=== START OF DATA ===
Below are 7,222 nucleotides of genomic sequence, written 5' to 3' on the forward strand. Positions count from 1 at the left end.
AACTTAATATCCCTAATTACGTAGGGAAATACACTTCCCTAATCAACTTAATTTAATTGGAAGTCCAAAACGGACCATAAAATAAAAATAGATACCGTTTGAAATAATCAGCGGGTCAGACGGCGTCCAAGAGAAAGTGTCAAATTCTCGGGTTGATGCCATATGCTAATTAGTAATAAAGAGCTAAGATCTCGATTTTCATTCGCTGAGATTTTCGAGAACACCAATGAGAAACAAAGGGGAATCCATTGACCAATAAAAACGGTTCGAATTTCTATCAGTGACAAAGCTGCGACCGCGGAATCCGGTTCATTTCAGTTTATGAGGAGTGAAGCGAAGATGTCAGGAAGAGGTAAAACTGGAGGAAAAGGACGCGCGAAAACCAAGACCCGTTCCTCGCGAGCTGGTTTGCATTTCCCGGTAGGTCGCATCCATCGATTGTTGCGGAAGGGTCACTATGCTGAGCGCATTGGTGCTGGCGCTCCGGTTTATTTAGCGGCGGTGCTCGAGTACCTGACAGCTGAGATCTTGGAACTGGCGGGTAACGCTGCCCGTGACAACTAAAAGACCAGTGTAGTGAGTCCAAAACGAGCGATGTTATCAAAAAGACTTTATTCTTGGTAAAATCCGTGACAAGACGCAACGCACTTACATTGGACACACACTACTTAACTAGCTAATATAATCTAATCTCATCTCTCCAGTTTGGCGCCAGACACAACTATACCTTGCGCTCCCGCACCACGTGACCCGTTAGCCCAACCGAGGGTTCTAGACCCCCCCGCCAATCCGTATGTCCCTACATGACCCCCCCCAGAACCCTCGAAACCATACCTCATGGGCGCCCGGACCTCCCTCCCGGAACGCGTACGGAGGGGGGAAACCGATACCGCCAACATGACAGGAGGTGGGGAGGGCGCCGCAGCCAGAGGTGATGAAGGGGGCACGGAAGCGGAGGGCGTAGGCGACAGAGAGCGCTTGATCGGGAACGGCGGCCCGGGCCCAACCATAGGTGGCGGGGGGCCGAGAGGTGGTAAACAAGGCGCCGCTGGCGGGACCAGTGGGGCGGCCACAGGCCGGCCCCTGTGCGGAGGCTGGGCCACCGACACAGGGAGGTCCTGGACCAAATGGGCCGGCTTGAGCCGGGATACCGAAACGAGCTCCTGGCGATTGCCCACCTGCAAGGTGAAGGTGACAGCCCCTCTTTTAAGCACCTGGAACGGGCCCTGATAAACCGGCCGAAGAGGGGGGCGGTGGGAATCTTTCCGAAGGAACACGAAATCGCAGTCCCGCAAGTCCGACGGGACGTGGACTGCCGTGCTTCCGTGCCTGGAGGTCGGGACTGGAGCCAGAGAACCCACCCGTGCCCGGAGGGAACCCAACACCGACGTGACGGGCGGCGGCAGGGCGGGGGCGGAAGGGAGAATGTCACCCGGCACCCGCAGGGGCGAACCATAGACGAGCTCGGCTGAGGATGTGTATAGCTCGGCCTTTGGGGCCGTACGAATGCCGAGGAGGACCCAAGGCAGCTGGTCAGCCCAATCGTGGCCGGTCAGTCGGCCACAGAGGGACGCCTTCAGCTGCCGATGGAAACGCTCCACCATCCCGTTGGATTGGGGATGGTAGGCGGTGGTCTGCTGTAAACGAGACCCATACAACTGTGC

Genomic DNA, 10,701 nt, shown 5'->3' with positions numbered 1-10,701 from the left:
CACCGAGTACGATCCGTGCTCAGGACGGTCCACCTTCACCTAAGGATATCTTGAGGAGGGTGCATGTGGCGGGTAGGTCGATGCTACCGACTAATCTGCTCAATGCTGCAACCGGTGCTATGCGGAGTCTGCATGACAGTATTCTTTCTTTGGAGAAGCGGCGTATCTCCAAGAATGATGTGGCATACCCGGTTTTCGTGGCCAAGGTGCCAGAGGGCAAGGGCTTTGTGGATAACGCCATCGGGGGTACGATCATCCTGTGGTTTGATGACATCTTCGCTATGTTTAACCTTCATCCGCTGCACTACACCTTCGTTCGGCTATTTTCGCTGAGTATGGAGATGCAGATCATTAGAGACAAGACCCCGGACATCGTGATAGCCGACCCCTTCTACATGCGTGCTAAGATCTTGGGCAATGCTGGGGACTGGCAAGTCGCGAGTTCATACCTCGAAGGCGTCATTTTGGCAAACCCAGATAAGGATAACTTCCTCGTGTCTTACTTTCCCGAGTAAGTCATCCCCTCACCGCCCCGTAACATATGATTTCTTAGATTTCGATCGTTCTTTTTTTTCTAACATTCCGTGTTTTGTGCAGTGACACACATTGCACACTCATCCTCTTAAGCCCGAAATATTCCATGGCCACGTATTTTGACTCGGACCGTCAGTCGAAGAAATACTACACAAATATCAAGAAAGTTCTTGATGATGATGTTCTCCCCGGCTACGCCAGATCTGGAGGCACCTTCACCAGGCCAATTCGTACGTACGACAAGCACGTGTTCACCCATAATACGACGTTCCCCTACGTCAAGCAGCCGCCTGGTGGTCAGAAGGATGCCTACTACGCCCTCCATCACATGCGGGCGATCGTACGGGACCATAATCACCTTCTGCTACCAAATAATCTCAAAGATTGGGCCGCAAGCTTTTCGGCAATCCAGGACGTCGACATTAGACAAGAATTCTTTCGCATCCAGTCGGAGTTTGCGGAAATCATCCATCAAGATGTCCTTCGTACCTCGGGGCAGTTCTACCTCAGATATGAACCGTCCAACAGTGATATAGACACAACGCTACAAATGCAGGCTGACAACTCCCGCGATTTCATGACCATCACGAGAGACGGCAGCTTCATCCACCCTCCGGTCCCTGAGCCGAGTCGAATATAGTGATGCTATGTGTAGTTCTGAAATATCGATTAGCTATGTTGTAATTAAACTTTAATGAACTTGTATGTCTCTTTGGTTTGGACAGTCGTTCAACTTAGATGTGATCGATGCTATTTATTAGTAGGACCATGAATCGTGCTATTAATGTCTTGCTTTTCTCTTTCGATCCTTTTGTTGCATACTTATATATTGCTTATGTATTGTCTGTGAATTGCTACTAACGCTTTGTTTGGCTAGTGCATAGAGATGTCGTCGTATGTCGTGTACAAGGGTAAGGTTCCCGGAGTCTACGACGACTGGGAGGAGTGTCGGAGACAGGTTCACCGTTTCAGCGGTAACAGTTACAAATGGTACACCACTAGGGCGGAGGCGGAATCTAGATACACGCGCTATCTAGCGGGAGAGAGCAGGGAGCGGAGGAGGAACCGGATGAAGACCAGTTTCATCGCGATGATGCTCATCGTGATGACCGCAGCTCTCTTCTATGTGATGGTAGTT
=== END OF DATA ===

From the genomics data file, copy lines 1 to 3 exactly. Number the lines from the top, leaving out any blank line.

Below are 7,222 nucleotides of genomic sequence, written 5' to 3' on the forward strand. Positions count from 1 at the left end.
AACTTAATATCCCTAATTACGTAGGGAAATACACTTCCCTAATCAACTTAATTTAATTGGAAGTCCAAAACGGACCATAAAATAAAAATAGATACCGTTTGAAATAATCAGCGGGTCAGACGGCGTCCAAGAGAAAGTGTCAAATTCTCGGGTTGATGCCATATGCTAATTAGTAATAAAGAGCTAAGATCTCGATTTTCATTCGCTGAGATTTTCGAGAACACCAATGAGAAACAAAGGGGAATCCATTGACCAATAAAAACGGTTCGAATTTCTATCAGTGACAAAGCTGCGACCGCGGAATCCGGTTCATTTCAGTTTATGAGGAGTGAAGCGAAGATGTCAGGAAGAGGTAAAACTGGAGGAAAAGGACGCGCGAAAACCAAGACCCGTTCCTCGCGAGCTGGTTTGCATTTCCCGGTAGGTCGCATCCATCGATTGTTGCGGAAGGGTCACTATGCTGAGCGCATTGGTGCTGGCGCTCCGGTTTATTTAGCGGCGGTGCTCGAGTACCTGACAGCTGAGATCTTGGAACTGGCGGGTAACGCTGCCCGTGACAACTAAAAGACCAGTGTAGTGAGTCCAAAACGAGCGATGTTATCAAAAAGACTTTATTCTTGGTAAAATCCGTGACAAGACGCAACGCACTTACATTGGACACACACTACTTAACTAGCTAATATAATCTAATCTCATCTCTCCAGTTTGGCGCCAGACACAACTATACCTTGCGCTCCCGCACCACGTGACCCGTTAGCCCAACCGAGGGTTCTAGACCCCCCCGCCAATCCGTATGTCCCTACATGACCCCCCCCAGAACCCTCGAAACCATACCTCATGGGCGCCCGGACCTCCCTCCCGGAACGCGTACGGAGGGGGGAAACCGATACCGCCAACATGACAGGAGGTGGGGAGGGCGCCGCAGCCAGAGGTGATGAAGGGGGCACGGAAGCGGAGGGCGTAGGCGACAGAGAGCGCTTGATCGGGAACGGCGGCCCGGGCCCAACCATAGGTGGCGGGGGGCCGAGAGGTGGTAAACAAGGCGCCGCTGGCGGGACCAGTGGGGCGGCCACAGGCCGGCCCCTGTGCGGAGGCTGGGCCACCGACACAGGGAGGTCCTGGACCAAATGGGCCGGCTTGAGCCGGGATACCGAAACGAGCTCCTGGCGATTGCCCACCTGCAAGGTGAAGGTGACAGCCCCTCTTTTAAGCACCTGGAACGGGCCCTGATAAACCGGCCGAAGAGGGGGGCGGTGGGAATCTTTCCGAAGGAACACGAAATCGCAGTCCCGCAAGTCCGACGGGACGTGGACTGCCGTGCTTCCGTGCCTGGAGGTCGGGACTGGAGCCAGAGAACCCACCCGTGCCCGGAGGGAACCCAACACCGACGTGACGGGCGGCGGCAGGGCGGGGGCGGAAGGGAGAATGTCACCCGGCACCCGCAGGGGCGAACCATAGACGAGCTCGGCTGAGGATGTGTATAGCTCGGCCTTTGGGGCCGTACGAATGCCGAGGAGGACCCAAGGCAGCTGGTCAGCCCAATCGTGGCCGGTCAGTCGGCCACAGAGGGACGCCTTCAGCTGCCGATGGAAACGCTCCACCATCCCGTTGGATTGGGGATGGTAGGCGGTGGTCTGCTGTAAACGAGACCCATACAACTGTGC

Genomic DNA, 10,701 nt, shown 5'->3' with positions numbered 1-10,701 from the left: